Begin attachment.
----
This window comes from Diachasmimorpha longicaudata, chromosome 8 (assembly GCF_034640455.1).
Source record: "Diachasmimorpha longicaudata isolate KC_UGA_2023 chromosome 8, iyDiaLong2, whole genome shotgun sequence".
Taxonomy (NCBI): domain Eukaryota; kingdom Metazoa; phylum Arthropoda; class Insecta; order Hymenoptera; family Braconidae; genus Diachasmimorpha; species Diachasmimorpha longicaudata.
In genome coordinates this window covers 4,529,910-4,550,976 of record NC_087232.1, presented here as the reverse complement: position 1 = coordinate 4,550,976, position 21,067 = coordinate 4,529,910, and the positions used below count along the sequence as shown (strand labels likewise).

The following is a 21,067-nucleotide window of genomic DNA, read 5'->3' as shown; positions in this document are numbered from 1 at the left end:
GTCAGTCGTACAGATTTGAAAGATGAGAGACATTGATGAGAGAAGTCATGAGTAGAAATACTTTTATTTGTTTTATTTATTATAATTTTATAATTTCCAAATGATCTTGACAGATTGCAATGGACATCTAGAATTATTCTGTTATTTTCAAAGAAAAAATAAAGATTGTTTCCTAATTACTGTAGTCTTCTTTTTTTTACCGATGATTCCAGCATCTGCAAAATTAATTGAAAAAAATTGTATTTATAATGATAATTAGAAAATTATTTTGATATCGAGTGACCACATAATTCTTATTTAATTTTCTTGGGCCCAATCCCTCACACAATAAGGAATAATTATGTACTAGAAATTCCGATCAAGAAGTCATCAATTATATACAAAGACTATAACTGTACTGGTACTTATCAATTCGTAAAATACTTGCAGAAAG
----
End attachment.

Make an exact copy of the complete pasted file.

This window comes from Diachasmimorpha longicaudata, chromosome 8 (assembly GCF_034640455.1).
Source record: "Diachasmimorpha longicaudata isolate KC_UGA_2023 chromosome 8, iyDiaLong2, whole genome shotgun sequence".
Taxonomy (NCBI): domain Eukaryota; kingdom Metazoa; phylum Arthropoda; class Insecta; order Hymenoptera; family Braconidae; genus Diachasmimorpha; species Diachasmimorpha longicaudata.
In genome coordinates this window covers 4,529,910-4,550,976 of record NC_087232.1, presented here as the reverse complement: position 1 = coordinate 4,550,976, position 21,067 = coordinate 4,529,910, and the positions used below count along the sequence as shown (strand labels likewise).

The following is a 21,067-nucleotide window of genomic DNA, read 5'->3' as shown; positions in this document are numbered from 1 at the left end:
GTCAGTCGTACAGATTTGAAAGATGAGAGACATTGATGAGAGAAGTCATGAGTAGAAATACTTTTATTTGTTTTATTTATTATAATTTTATAATTTCCAAATGATCTTGACAGATTGCAATGGACATCTAGAATTATTCTGTTATTTTCAAAGAAAAAATAAAGATTGTTTCCTAATTACTGTAGTCTTCTTTTTTTTACCGATGATTCCAGCATCTGCAAAATTAATTGAAAAAAATTGTATTTATAATGATAATTAGAAAATTATTTTGATATCGAGTGACCACATAATTCTTATTTAATTTTCTTGGGCCCAATCCCTCACACAATAAGGAATAATTATGTACTAGAAATTCCGATCAAGAAGTCATCAATTATATACAAAGACTATAACTGTACTGGTACTTATCAATTCGTAAAATACTTGCAGAAAG